Labor, Wages. Attorney at Law, Compensation. Practice, Civil, Attorney's fees, Damages.
In an action brought by an employee against her employer seeking damages and attorney's fees for violation of G. L. c. 149, s. 152A, as amended by St. 1983, c. 343, a statute regulating the manner in which employers distribute tips they collect on behalf of their employees, the judge erred in trebling the compensatory damages awarded to the employee under G. L. c. 149, s. 150, where such an award is not mandatory under that statute, and where the judge made no finding on the question whether the defendant's conduct was outrageous or showed a reckless indifference to the rights of others [787-788]; further, while the award of compensatory damages to the plaintiff, although modest, made the plaintiff the prevailing party in the litigation and therefore required an award of legal fees [788-790], the judge's analysis of the plaintiff's request for such fees considered with insufficient precision the relationship between the fee requested and the results achieved by litigation [790-796]; therefore, this court remanded the case for reconsideration of the issues of treble damages and the fee application.
This court declined to award appellate attorney's fees to a plaintiff who did not prevail on appeal. 
CIVIL ACTION commenced in the Superior Court Department on September 15, 1997.
Following a jury-waived trial that bifurcated the issues of liability and damages, and a subsequent determination of liability, a motion for calculation of damages as well as assessment of attorney's fees and costs was heard by Nancy Staffier-Holtz, J.
Linda L. Morkan, of Connecticut (David B. Wilson & Alida Bogran-Acosta with her) for the defendant.
Michael K. Gillis for the plaintiff.
MCHUGH, J. Westban Hotel Venture, LP, doing business as
Westin Copley Place, appeals from a judgment awarding the plaintiff, Constance M. Killeen, damages in the amount of $1.26, trebled to $3.78, for violation of G. L. c. 149, § 152A, as amended by St. 1983, c. 343, a statute regulating the manner in which employers distribute tips they collect on behalf of their employees, and attorney's fees and costs in the amount of $153,717.77. [Note 1] We vacate the judgment and remand for further proceedings.
1. Background. The plaintiff worked as a server at banquets and functions in the defendant's hotel, the Westin Copley Place, for more than fourteen years. During that period, she worked at an average of 400 events per year. At each of these events, the plaintiff was supervised by one or more banquet captains, who were responsible for supervising the servers and doing whatever else was necessary to ensure smoothly run functions. From time to time, the captains assisted in actual service of food and beverages, but food and beverage service was a minor component of their over-all mission. At all times material to the litigation, the defendant customarily assigned captains to supervise more than one function simultaneously.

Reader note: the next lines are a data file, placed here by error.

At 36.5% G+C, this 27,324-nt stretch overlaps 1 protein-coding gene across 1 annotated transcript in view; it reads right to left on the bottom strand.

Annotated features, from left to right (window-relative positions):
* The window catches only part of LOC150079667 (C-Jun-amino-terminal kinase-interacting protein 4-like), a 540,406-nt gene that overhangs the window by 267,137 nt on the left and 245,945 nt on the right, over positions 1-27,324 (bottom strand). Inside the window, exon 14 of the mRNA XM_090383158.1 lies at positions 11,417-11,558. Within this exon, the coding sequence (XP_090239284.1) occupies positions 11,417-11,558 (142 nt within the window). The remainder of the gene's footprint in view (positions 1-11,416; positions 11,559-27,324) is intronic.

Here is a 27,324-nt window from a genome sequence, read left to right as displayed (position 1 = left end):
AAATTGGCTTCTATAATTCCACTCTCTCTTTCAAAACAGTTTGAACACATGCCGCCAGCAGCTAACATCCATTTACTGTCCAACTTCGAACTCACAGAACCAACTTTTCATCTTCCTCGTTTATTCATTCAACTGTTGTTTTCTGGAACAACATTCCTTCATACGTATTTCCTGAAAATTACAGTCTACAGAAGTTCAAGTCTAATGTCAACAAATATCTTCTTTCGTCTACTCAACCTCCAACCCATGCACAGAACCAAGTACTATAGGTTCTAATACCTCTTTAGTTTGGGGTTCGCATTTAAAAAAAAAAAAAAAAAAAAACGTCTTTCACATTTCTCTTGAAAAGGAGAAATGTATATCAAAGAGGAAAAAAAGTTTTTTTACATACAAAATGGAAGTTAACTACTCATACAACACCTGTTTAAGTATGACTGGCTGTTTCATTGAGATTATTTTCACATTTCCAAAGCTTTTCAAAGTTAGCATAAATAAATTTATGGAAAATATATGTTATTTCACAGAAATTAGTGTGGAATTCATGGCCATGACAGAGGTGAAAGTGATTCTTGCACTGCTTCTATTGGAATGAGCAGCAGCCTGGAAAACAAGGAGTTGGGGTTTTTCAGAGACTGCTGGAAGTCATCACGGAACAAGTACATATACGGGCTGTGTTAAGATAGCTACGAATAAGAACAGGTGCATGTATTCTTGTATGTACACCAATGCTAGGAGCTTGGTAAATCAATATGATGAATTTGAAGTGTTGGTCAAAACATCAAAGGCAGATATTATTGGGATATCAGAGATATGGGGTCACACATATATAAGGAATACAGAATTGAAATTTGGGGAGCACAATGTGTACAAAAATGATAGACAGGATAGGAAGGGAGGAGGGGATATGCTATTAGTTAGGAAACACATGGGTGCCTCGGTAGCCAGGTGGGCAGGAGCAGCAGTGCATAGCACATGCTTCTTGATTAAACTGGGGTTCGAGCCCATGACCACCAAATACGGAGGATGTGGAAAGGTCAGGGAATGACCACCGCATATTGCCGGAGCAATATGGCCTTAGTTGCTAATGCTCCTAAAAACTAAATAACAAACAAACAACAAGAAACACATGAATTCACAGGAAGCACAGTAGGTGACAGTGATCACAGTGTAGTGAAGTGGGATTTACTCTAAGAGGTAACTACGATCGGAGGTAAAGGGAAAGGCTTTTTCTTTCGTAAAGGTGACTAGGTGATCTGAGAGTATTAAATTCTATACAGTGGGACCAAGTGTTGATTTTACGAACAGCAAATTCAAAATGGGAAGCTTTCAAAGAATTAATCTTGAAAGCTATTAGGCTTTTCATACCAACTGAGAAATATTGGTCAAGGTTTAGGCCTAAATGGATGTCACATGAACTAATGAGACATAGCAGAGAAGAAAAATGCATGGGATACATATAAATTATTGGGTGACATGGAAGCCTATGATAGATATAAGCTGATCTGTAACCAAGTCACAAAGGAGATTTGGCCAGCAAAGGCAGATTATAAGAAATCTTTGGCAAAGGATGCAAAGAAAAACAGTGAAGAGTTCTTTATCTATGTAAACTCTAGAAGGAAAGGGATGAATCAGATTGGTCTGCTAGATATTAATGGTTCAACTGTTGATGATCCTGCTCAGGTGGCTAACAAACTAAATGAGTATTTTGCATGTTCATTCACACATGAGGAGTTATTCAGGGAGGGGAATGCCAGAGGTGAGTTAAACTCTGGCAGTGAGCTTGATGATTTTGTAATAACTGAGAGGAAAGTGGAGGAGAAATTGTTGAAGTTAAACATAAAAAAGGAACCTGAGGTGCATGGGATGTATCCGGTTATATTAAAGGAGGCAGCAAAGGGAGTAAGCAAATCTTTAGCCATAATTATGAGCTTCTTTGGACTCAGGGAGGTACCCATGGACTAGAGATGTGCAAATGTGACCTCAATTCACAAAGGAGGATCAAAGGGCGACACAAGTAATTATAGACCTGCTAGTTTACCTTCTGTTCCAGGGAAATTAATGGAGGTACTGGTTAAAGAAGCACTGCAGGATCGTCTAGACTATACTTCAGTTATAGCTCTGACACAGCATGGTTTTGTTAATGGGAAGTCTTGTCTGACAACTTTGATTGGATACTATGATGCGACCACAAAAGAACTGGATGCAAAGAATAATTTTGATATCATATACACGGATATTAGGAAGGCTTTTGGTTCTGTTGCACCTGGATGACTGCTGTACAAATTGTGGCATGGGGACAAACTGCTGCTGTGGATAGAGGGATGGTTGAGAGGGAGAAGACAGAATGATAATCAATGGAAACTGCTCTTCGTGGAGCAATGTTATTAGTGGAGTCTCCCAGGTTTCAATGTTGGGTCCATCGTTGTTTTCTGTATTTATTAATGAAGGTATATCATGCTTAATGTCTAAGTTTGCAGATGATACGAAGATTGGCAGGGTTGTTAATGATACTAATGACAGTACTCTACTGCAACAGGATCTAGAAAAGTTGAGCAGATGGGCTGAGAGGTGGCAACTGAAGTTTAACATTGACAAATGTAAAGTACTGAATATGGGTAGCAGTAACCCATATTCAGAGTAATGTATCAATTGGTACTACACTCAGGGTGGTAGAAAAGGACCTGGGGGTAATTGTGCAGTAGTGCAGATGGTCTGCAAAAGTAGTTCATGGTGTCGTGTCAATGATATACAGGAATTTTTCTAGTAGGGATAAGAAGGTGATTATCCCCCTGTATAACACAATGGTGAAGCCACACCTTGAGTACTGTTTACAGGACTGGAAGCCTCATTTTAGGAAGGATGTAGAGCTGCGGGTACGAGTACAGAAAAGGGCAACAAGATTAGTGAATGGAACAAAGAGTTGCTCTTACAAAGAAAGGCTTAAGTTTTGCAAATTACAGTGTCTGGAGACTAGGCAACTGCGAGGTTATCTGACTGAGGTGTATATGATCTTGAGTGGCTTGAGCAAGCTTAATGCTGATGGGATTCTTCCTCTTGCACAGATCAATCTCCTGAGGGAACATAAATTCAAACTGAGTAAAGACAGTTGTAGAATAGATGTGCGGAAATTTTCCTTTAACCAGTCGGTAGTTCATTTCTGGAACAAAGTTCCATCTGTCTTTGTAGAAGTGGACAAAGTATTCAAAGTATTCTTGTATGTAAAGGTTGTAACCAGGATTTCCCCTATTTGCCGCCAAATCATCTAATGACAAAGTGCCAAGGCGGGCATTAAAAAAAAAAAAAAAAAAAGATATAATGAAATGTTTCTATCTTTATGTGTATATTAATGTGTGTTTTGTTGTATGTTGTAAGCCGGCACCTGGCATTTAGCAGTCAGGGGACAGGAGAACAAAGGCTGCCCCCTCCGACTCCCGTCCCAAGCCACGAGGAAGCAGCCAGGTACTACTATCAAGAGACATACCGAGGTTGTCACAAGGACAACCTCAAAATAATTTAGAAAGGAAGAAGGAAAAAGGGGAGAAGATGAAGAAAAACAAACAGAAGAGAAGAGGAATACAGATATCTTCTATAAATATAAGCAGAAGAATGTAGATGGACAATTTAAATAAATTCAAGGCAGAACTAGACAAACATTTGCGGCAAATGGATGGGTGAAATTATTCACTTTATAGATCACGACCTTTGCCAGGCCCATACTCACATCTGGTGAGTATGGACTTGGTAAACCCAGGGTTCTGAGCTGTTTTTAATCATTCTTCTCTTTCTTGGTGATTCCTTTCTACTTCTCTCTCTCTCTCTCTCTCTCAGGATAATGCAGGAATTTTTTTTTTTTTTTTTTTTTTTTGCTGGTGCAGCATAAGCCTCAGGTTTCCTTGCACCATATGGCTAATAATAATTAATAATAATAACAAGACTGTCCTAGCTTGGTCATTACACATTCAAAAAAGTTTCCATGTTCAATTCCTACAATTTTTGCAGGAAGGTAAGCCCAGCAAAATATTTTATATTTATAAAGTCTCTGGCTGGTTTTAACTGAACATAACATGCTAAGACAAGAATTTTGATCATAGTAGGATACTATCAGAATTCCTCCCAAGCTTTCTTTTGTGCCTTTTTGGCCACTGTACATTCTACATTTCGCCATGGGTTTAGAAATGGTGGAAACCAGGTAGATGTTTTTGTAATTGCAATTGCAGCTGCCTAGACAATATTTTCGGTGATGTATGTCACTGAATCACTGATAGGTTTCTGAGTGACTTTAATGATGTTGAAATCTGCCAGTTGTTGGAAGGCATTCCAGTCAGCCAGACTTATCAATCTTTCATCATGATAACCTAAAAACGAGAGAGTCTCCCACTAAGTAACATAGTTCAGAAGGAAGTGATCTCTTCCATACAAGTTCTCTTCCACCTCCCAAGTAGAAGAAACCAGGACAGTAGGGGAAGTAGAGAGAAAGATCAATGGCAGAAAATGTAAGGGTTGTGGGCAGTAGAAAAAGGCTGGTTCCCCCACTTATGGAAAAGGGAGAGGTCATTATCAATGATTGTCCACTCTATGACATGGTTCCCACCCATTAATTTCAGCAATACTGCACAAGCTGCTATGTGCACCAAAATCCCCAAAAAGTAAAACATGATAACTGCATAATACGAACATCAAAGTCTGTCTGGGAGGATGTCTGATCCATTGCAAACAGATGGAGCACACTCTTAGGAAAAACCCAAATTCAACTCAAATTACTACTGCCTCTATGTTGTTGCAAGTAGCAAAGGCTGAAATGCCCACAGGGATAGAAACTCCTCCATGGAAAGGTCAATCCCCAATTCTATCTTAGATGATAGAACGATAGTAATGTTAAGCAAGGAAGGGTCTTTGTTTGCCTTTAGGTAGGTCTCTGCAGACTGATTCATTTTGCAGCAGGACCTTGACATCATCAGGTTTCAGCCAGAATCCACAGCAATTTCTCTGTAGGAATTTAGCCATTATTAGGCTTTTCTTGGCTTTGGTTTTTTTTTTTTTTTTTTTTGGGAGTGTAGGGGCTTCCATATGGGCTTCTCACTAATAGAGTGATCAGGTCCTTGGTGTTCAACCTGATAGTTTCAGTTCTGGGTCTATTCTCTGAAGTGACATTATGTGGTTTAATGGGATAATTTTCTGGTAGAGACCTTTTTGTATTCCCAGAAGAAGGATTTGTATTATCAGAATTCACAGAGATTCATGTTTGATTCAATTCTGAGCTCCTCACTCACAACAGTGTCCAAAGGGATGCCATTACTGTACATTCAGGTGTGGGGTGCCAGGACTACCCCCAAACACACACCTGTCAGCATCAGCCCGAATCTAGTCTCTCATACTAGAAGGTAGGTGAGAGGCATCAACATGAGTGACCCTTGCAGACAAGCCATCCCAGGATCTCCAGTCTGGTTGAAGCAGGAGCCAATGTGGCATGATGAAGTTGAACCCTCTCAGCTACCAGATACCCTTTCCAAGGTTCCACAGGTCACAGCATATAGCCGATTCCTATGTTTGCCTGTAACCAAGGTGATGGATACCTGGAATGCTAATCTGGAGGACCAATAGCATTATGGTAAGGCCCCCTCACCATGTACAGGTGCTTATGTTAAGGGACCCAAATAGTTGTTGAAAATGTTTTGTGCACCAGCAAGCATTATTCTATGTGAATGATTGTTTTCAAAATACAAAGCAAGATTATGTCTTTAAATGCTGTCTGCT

The defendant routinely added a fourteen percent service or gratuity charge to the food and beverage charges for each function. From 1983 through August, 1995, the defendant distributed an equal share of an event's service charge to each employee, including the captains, who had worked at the event. As a result, when working multiple functions simultaneously, banquet captains would receive a larger portion of the gratuities than the servers who actually served food and beverage. [Note 2]
In September of 1997, this action was commenced to challenge
the defendant's tip allocation procedures. [Note 3] In the complaint, the plaintiff claimed that captains should not have received distributions from the service charges the defendant collected because G. L. c. 149, § 152A, [Note 4] limited recipients to those who engaged in "the serving of food or beverage" to event patrons and the captains did not provide "service" within the meaning of the statute. In addition to alleging that the defendant's tip distribution policy violated the statute, the plaintiff claimed that the policy (1) was a breach of contract; (2) was a breach of the covenant of good faith and fair dealing implied in the employment relationship between the plaintiff and the defendant; (3) amounted to fraud; (4) constituted conversion; and (5) was an intentional interference with an advantageous relationship.